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Title: Effect of Sirt1 and telomerase on stem cells 
Author: Coussens, Matthew J
Date: 2008
Description: Thesis (Ph.D.)--University of Hawaii at Manoa, 2008. Two genes that have established roles in the regulation of cell survival are telomerase reverse transcriptase (Tert) and the nicotinamide adenine dinucleotide-dependent protein deactylase Sirt1. However, the relative importance of these genes to the survival of stem cells, and the regulation of expression of these genes in stem cells, has yet to be thoroughly established. We now show that telomerase suppression in quiescent male primordial germ cells (PGCs) from murine embryos is accompanied by a decrease in expression of TERT. Telomerase activity was detected in quiescent PGCs from transgenic embryos, that constitutively express TERT, demonstrating that re-activation of TERT expression is sufficient to restore telomerase activity in these cells and implying that TERT expression is an important mechanism of telomerase regulation in PGCs. These results also demonstrate that TERT per se does not affect proliferation or development of PGCs in mammals, Sirt1, a member of the sirtuin family of proteins, orthologous to the yeast Sir2, has important physiological roles in regulating glucose metabolism. We have now performed a detailed analysis of the molecular and functional effects of Sirt1 deficiency in the germ line of Sirt1 knock-out (-/-) mice. We find that Sirt1 deficiency markedly attenuates spermatogenesis, but not oogenesis. Microarray analysis in Sirt1 deficient testis revealed dysregulated expression of 85 genes, which were enriched (P<0.05) for genes involved in spermatogenesis and protein sumoylation. To assess the function of Sirt1 deficient germ cells, we compared the efficiency of generating embryos and offspring in in vitro fertilization (IVF) experiments using gametes from Sirt1 deficient mice. While viable animals were derived in all experiments, the efficiency of producing both 2-cell zygotes and viable offspring was diminished when IVF was performed with Sirt1-/- gametes. Using short hairpin RNAs, we found that inhibition of Sirt1 in immortalized human cells enhanced cell growth under normal and nutrient limiting conditions. Hematopoietic stem cells, which were shown to express Sirt1, showed increased growth capacity and decreased dependency on growth factors when the Sirt1 gene was deleted. These data support an important role for Sirt1 in spermatogenesis, including spermatogenic stem cells, as well as germ cell function, but also demonstrate that in certain cell lineages, Sirt1 can act as a growth suppressor. Includes bibliographical references (leaves 117-132). Also available by subscription via World Wide Web 132 leaves, bound 29 cm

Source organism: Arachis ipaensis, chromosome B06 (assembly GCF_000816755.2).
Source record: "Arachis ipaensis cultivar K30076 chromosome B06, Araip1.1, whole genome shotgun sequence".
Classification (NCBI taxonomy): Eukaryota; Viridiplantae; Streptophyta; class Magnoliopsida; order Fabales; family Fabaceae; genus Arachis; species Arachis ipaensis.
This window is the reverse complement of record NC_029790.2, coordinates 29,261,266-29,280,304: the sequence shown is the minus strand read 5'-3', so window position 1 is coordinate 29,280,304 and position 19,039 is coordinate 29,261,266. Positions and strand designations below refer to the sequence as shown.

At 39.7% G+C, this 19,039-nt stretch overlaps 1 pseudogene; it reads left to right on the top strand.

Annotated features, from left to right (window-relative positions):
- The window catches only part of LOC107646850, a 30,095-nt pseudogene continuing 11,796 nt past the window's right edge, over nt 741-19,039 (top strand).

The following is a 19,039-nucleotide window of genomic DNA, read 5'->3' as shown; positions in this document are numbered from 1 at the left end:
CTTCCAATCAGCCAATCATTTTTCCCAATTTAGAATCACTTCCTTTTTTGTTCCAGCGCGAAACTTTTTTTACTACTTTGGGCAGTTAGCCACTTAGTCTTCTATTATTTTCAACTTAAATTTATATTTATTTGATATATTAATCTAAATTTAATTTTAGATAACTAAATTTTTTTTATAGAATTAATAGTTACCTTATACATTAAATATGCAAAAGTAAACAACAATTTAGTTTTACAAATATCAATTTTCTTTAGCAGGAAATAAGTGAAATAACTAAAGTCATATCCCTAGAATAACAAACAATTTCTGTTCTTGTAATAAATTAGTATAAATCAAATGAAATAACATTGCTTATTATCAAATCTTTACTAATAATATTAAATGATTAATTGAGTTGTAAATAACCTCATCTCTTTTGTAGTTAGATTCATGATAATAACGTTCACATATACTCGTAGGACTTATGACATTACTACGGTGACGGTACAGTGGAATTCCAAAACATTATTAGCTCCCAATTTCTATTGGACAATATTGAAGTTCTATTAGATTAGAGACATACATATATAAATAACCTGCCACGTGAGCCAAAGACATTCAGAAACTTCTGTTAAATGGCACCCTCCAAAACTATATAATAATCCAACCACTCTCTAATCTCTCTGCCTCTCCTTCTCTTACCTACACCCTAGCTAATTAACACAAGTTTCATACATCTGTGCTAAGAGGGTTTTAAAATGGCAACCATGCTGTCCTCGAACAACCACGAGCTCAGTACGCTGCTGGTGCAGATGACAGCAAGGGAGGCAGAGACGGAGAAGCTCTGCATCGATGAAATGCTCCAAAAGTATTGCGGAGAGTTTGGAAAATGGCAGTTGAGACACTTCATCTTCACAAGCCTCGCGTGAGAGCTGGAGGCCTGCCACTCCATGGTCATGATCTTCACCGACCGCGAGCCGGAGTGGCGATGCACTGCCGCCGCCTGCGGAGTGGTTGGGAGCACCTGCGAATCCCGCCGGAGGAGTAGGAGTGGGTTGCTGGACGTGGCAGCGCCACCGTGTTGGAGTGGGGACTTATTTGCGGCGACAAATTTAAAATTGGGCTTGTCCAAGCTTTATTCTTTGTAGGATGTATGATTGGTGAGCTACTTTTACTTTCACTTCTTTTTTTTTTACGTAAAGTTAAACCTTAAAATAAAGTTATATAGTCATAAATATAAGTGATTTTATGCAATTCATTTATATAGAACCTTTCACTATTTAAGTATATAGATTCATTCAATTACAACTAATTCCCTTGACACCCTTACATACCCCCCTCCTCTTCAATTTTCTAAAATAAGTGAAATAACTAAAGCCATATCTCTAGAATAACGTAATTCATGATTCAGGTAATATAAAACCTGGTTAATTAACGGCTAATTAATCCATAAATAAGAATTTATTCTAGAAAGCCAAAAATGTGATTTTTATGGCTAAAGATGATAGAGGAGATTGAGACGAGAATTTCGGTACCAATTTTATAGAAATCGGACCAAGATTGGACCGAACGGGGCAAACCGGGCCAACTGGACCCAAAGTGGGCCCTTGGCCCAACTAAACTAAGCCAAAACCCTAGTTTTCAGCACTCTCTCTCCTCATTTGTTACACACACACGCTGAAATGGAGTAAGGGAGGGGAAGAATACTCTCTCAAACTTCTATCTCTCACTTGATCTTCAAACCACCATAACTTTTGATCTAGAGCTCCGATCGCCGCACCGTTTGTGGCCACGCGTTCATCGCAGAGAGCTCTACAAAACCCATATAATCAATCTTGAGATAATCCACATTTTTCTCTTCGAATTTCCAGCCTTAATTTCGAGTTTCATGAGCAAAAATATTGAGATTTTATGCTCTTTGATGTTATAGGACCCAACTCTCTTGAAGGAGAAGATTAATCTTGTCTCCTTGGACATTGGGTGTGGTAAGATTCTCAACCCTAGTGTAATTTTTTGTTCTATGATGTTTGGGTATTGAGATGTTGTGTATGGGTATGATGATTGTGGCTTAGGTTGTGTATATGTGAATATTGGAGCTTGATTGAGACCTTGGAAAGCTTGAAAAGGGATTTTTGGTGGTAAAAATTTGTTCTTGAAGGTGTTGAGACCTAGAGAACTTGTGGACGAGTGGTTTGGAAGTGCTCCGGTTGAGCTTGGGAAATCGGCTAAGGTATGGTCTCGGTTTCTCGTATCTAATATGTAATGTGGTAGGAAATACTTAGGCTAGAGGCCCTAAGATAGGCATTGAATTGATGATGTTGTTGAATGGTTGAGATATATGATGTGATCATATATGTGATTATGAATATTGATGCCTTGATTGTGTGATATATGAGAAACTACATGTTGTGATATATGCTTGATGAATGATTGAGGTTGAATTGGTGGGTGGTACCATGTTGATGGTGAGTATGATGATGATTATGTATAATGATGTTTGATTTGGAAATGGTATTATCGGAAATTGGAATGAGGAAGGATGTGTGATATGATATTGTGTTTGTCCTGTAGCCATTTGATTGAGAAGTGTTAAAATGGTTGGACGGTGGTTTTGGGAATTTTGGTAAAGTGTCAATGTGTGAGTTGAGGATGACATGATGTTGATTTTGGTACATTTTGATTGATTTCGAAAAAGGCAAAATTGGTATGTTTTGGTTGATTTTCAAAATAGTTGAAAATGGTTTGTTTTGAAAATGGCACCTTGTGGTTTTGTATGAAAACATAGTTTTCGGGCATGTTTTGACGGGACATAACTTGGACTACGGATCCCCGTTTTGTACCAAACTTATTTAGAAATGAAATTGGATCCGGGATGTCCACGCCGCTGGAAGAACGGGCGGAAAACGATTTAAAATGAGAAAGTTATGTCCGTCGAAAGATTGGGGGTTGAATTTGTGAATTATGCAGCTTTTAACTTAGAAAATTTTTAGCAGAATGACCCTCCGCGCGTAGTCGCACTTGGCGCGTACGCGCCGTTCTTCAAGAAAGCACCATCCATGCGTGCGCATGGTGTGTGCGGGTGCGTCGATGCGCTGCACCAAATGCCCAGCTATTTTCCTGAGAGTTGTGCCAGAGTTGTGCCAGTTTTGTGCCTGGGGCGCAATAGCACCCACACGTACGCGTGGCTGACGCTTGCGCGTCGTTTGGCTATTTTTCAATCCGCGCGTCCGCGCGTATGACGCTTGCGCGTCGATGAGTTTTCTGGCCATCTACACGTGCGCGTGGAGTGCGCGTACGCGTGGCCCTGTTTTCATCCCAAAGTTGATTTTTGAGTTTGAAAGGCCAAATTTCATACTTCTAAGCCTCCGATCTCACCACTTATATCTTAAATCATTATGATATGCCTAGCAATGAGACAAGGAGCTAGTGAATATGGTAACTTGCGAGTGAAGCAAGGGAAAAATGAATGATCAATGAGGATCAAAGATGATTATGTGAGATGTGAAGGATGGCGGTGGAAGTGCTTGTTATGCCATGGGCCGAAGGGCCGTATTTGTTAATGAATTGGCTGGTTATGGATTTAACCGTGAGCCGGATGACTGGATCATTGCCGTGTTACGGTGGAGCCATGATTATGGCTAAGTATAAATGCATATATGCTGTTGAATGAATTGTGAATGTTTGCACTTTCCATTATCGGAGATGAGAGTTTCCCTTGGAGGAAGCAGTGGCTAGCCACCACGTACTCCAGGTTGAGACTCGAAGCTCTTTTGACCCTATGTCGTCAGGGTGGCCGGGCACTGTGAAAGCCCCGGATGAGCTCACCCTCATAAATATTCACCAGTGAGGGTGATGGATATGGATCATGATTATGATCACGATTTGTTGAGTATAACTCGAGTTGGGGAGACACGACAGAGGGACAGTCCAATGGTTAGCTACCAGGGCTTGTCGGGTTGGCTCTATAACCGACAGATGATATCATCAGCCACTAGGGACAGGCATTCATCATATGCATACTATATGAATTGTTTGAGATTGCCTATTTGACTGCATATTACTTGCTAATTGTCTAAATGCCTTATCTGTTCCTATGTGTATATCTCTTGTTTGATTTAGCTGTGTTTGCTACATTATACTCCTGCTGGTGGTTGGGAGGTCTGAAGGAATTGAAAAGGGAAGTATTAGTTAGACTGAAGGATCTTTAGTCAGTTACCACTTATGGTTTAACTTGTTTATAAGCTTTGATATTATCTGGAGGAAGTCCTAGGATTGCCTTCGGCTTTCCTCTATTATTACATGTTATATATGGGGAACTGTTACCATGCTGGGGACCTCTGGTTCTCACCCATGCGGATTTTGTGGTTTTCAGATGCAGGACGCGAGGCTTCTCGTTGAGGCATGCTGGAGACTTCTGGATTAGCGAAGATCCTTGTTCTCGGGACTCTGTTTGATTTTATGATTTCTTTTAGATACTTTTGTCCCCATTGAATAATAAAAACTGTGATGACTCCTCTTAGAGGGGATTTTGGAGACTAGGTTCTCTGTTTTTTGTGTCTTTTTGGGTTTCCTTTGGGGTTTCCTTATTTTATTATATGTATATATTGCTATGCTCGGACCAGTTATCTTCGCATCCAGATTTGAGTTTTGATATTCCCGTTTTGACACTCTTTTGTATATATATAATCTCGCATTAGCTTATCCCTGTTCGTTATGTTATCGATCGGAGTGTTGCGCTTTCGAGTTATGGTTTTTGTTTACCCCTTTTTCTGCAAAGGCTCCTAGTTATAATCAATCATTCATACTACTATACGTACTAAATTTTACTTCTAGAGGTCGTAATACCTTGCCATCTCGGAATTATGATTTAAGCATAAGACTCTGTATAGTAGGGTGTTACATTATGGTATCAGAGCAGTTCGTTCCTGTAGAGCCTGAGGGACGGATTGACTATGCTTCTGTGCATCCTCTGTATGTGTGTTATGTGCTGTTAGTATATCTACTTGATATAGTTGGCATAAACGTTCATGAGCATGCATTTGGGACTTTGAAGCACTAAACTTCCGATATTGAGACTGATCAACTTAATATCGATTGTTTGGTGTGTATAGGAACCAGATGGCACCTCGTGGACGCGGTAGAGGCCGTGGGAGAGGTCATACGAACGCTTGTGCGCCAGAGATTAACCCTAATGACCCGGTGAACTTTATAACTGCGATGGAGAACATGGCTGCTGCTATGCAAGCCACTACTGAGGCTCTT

ISBN: 9780549780700
URI: http://hdl.handle.net/10125/20434
Rights: All UHM dissertations and theses are protected by copyright. They may be viewed from this source for any purpose, but reproduction or distribution in any format is prohibited without written permission from the copyright owner.

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